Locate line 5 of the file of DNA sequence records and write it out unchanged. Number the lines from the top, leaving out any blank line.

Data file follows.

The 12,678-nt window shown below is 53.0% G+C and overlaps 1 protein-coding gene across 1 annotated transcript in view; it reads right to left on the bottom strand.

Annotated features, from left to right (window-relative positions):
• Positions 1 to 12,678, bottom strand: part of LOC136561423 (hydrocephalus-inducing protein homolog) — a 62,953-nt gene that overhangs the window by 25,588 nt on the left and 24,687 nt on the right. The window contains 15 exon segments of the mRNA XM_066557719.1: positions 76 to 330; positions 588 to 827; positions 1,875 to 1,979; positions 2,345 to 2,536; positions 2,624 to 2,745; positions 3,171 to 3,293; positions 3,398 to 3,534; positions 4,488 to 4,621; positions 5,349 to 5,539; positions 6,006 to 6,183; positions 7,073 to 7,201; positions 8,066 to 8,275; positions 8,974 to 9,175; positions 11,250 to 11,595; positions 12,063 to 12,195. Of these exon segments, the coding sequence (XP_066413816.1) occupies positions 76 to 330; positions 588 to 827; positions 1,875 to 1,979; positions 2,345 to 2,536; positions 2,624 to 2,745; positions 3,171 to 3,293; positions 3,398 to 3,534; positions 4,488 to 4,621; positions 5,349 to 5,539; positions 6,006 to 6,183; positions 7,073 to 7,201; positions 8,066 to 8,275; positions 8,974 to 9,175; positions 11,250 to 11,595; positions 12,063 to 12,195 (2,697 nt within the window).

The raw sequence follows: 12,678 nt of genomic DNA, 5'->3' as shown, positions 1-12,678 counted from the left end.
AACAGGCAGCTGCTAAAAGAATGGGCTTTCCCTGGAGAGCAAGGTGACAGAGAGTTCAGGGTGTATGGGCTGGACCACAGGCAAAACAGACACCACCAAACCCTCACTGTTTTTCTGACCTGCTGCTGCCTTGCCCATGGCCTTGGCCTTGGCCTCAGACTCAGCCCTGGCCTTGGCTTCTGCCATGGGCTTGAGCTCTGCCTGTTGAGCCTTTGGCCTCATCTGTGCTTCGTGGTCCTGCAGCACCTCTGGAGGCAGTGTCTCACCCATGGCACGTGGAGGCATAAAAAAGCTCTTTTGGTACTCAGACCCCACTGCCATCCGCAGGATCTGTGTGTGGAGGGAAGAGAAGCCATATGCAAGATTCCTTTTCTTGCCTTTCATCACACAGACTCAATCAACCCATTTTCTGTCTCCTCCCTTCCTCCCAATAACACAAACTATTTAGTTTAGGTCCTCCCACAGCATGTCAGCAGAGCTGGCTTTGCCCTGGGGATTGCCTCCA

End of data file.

AACAGGCAGCTGCTAAAAGAATGGGCTTTCCCTGGAGAGCAAGGTGACAGAGAGTTCAGGGTGTATGGGCTGGACCACAGGCAAAACAGACACCACCAAACCCTCACTGTTTTTCTGACCTGCTGCTGCCTTGCCCATGGCCTTGGCCTTGGCCTCAGACTCAGCCCTGGCCTTGGCTTCTGCCATGGGCTTGAGCTCTGCCTGTTGAGCCTTTGGCCTCATCTGTGCTTCGTGGTCCTGCAGCACCTCTGGAGGCAGTGTCTCACCCATGGCACGTGGAGGCATAAAAAAGCTCTTTTGGTACTCAGACCCCACTGCCATCCGCAGGATCTGTGTGTGGAGGGAAGAGAAGCCATATGCAAGATTCCTTTTCTTGCCTTTCATCACACAGACTCAATCAACCCATTTTCTGTCTCCTCCCTTCCTCCCAATAACACAAACTATTTAGTTTAGGTCCTCCCACAGCATGTCAGCAGAGCTGGCTTTGCCCTGGGGATTGCCTCCA